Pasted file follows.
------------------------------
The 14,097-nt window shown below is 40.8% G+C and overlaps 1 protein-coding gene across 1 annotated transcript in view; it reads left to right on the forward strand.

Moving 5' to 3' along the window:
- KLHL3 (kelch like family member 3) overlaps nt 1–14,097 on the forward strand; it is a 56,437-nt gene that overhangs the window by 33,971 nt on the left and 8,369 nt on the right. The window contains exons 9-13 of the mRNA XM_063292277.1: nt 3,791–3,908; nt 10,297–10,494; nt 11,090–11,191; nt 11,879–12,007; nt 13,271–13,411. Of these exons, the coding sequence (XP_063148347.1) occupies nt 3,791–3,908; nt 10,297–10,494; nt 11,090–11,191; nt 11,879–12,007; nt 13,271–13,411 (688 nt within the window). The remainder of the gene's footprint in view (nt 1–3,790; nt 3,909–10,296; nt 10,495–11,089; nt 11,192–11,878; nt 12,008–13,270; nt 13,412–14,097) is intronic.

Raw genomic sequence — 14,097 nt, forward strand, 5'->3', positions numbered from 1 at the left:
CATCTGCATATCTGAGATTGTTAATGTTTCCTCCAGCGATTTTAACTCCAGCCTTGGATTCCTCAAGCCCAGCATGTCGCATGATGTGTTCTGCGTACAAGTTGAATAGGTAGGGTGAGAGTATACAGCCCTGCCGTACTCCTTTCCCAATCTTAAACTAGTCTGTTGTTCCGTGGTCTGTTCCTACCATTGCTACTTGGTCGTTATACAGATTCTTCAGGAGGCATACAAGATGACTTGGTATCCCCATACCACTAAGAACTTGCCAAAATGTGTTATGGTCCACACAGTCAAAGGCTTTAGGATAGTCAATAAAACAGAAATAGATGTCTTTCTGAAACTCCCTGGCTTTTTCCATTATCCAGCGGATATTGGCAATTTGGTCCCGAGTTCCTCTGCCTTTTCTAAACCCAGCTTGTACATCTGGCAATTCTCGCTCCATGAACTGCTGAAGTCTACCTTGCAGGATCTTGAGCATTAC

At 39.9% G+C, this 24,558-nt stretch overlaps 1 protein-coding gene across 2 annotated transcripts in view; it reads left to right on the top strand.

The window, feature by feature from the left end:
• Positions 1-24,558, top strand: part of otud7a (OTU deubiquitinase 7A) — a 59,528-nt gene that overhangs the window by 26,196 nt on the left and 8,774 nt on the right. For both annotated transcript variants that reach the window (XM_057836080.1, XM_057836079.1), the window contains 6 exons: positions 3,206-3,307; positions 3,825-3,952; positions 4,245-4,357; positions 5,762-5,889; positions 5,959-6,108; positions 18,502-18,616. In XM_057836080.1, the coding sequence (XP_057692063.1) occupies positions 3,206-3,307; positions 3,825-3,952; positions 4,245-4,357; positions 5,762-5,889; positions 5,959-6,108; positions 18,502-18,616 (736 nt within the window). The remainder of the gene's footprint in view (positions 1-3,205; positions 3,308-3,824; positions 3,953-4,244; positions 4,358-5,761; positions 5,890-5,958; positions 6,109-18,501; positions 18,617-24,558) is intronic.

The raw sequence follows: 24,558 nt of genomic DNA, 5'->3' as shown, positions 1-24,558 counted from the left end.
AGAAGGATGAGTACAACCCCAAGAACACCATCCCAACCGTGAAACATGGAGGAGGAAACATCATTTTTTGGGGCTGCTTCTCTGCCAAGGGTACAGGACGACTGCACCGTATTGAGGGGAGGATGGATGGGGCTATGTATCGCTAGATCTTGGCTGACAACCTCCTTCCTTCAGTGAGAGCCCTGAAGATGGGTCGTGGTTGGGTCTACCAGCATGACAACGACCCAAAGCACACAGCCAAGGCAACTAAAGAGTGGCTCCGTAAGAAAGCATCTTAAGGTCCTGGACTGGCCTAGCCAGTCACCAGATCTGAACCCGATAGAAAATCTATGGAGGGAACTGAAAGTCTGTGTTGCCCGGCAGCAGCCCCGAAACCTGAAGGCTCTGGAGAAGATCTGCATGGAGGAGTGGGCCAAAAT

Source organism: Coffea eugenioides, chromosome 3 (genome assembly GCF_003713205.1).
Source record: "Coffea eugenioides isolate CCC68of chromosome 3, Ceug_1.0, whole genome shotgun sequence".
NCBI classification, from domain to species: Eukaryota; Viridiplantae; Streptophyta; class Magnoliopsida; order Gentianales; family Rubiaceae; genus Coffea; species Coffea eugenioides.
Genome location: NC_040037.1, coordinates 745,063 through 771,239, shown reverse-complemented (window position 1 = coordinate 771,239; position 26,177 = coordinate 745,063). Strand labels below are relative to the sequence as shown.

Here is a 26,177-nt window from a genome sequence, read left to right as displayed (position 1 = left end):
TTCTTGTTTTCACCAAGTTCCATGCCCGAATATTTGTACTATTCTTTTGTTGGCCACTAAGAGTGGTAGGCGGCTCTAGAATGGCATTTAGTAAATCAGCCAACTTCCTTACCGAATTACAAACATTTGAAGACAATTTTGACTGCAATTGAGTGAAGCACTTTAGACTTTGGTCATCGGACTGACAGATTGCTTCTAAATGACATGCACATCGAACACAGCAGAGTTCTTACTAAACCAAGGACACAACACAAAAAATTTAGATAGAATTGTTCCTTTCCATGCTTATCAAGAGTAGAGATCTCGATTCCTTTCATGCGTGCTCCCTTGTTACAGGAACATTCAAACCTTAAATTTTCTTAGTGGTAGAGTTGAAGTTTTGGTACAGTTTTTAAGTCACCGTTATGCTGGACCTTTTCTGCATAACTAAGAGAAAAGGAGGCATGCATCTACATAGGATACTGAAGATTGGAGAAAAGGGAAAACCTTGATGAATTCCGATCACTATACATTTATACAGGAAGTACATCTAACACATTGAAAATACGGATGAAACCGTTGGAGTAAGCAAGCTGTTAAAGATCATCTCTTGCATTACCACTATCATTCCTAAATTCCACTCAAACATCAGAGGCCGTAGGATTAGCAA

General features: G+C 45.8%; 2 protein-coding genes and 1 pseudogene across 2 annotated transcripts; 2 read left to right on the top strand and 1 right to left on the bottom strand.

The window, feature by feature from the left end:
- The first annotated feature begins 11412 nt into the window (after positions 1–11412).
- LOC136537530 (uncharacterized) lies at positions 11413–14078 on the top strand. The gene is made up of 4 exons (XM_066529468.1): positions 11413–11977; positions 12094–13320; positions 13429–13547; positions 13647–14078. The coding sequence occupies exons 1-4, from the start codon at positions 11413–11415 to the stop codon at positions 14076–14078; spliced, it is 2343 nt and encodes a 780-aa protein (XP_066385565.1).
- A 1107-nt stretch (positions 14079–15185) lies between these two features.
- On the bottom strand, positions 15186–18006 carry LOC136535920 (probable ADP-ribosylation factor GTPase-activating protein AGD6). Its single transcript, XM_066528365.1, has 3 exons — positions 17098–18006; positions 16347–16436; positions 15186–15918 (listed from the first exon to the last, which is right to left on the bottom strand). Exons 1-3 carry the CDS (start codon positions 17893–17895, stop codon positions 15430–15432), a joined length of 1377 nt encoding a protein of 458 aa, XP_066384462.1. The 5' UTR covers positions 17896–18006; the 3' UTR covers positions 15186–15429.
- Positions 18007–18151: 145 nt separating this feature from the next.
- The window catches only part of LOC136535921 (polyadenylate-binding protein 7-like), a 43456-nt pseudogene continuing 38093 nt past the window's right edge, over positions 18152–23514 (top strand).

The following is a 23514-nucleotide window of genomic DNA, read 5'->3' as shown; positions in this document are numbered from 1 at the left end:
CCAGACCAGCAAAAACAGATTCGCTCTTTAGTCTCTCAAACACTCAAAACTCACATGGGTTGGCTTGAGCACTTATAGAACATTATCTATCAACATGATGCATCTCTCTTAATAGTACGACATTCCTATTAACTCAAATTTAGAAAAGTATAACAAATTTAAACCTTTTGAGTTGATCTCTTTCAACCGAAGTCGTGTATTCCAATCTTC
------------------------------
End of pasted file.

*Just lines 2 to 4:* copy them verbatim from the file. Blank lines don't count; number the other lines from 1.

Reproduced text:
Moving 5' to 3' along the window:
- KLHL3 (kelch like family member 3) overlaps nt 1–14,097 on the forward strand; it is a 56,437-nt gene that overhangs the window by 33,971 nt on the left and 8,369 nt on the right. The window contains exons 9-13 of the mRNA XM_063292277.1: nt 3,791–3,908; nt 10,297–10,494; nt 11,090–11,191; nt 11,879–12,007; nt 13,271–13,411. Of these exons, the coding sequence (XP_063148347.1) occupies nt 3,791–3,908; nt 10,297–10,494; nt 11,090–11,191; nt 11,879–12,007; nt 13,271–13,411 (688 nt within the window). The remainder of the gene's footprint in view (nt 1–3,790; nt 3,909–10,296; nt 10,495–11,089; nt 11,192–11,878; nt 12,008–13,270; nt 13,412–14,097) is intronic.

Raw genomic sequence — 14,097 nt, forward strand, 5'->3', positions numbered from 1 at the left: